Today in History: Castro in Havana, Revolution and the links of time


On this day in 1959, Fidel Castro entered the city of Havana, symbolising the official defeat of the previous leader, Fulgencio Batista, in the Cuban Revolution.

What classifies this event as being of utmost historical significance is its links to one of the tensest periods in world history, namely the Cuban Missile Crisis.

After coming to power, Castro broke off ties with the United States and began showing favour towards the Soviet Union.

In response, the United States’ Central Intelligence Agency (CIA), under the General Dwight D. Eisenhower, planned to train Cuban exiles in order to overthrow the Castro regime. It was codenamed Operation “Bumpy Road”. When Eisenhower made way for John F. Kennedy in January of 1961, the baton of invasion plans was passed on.

The Bay of Pigs invasion in April of 1961 ended in complete failure, with many criticising Kennedy afterwards for poor planning. With tensions at an all-time high, the Soviet Union sought to capitalise on the chaos with the placement of strategic warheads on the island, just 144-kilometres off the Florida coast.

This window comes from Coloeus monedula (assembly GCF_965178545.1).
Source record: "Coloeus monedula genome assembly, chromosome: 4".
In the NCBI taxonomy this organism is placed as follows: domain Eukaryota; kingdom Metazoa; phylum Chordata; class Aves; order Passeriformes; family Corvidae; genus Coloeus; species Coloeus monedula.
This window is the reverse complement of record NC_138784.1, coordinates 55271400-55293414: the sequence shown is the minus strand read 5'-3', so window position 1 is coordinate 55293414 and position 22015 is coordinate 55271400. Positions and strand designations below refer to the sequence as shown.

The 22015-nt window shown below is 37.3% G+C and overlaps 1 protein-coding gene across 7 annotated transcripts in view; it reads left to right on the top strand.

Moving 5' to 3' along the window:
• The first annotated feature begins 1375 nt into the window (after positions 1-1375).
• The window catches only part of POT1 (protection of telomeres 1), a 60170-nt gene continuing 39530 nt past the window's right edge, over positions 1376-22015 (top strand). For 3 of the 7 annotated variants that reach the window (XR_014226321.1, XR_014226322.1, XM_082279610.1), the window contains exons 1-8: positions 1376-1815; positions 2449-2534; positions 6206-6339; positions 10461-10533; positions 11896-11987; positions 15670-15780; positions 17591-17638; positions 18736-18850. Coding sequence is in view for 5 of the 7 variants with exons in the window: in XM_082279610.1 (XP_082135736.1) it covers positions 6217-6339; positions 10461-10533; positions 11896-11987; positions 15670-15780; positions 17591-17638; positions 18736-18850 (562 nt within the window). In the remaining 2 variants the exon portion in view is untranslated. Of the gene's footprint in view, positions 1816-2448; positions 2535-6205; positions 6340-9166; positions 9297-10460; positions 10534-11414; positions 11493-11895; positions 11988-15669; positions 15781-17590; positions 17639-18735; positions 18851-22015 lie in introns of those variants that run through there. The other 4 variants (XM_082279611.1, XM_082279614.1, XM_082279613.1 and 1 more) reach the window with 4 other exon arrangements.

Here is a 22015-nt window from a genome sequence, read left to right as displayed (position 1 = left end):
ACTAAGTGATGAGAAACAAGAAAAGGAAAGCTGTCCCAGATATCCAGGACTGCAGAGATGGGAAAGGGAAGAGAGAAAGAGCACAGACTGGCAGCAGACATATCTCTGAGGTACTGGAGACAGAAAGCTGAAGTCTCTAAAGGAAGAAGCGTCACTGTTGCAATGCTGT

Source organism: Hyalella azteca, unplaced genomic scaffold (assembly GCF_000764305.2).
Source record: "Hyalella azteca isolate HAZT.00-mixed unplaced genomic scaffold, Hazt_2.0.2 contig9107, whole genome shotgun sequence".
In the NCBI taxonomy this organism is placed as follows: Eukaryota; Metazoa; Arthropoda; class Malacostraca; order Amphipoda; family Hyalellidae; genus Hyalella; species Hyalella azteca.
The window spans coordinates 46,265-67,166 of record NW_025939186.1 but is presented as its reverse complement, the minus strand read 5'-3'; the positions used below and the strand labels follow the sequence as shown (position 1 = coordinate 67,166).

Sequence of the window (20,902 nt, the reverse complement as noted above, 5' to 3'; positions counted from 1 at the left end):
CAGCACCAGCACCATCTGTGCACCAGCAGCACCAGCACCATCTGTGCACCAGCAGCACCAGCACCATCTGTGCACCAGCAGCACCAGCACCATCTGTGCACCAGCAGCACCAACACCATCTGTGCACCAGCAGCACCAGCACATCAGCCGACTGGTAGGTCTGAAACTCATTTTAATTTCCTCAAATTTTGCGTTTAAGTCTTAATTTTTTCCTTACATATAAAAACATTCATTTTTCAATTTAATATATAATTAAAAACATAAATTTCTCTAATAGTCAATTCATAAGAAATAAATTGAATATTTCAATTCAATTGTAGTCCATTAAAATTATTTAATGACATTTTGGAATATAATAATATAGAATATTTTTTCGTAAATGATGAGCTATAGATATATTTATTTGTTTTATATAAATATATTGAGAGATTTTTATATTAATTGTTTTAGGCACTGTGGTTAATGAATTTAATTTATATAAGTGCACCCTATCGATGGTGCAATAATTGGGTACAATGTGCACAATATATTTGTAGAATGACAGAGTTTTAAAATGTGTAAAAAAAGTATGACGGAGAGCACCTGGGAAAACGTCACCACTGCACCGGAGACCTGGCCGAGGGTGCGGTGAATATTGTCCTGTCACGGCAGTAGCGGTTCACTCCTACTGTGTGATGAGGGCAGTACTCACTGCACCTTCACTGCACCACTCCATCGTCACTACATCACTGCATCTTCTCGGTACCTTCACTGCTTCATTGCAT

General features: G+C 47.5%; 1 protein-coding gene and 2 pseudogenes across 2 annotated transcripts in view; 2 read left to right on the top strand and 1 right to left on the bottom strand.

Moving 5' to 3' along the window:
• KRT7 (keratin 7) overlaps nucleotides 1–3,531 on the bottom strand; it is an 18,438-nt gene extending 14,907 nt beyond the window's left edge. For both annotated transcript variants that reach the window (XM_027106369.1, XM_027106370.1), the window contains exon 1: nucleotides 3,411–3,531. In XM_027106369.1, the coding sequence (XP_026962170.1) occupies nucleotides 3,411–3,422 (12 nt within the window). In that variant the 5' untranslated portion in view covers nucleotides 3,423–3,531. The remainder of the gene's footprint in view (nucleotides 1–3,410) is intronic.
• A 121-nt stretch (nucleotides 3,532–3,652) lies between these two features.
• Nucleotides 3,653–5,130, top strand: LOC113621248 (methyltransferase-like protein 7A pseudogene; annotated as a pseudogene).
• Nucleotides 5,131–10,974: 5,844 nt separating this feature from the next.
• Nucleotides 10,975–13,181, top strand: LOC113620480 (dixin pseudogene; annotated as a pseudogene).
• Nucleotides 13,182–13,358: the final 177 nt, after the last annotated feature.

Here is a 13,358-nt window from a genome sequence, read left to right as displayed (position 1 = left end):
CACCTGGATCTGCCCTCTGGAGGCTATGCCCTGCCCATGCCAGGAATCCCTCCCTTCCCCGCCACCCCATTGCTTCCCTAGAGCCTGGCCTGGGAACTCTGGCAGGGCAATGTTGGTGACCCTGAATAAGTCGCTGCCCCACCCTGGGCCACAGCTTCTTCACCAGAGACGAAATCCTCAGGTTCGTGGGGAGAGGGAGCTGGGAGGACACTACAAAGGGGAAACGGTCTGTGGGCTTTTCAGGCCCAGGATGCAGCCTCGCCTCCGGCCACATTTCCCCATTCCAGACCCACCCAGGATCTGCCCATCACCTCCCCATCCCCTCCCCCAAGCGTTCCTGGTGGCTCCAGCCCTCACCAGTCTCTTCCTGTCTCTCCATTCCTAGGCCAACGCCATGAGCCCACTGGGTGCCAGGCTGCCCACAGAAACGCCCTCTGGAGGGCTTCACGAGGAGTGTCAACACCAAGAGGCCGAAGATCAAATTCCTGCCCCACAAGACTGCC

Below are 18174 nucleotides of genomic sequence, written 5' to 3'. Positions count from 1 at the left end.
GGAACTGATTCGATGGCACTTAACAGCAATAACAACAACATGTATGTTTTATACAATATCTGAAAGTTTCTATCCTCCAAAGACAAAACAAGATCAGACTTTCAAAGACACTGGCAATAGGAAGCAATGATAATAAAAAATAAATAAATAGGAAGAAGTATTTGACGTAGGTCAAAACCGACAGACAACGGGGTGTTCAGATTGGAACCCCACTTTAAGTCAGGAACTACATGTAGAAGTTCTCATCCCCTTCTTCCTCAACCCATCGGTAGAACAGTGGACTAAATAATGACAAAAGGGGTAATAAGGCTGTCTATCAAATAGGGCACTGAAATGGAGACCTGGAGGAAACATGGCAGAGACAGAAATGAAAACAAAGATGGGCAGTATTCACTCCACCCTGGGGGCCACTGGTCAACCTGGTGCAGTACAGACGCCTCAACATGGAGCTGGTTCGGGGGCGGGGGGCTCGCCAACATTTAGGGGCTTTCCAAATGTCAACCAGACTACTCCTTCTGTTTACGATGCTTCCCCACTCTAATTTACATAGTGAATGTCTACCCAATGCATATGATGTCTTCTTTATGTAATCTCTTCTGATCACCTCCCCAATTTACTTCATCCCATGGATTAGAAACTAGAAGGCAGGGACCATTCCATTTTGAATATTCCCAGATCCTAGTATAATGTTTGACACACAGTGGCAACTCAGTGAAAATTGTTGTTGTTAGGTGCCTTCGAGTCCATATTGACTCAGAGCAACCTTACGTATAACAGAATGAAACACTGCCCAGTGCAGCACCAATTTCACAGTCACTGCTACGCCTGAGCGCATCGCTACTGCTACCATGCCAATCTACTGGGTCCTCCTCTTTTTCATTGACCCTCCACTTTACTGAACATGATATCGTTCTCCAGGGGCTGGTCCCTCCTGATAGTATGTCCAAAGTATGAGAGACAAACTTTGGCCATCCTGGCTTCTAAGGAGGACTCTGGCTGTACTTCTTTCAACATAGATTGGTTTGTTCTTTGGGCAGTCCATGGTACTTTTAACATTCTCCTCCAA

Castro, fearing another invasion, welcomed the idea, and with it missiles started flowing into Cuba until a  US spyplane  noted the missiles in a series of overhead pictures.

What followed afterwards was a delicate game of nuclear-chess between the Soviet Union and United States, bringing the world as close to a nuclear holocaust as it ever has.

The results materialised in the Soviet Union withdrawing its missiles from Cuba, on the condition that the United States did not invade Cuba again.

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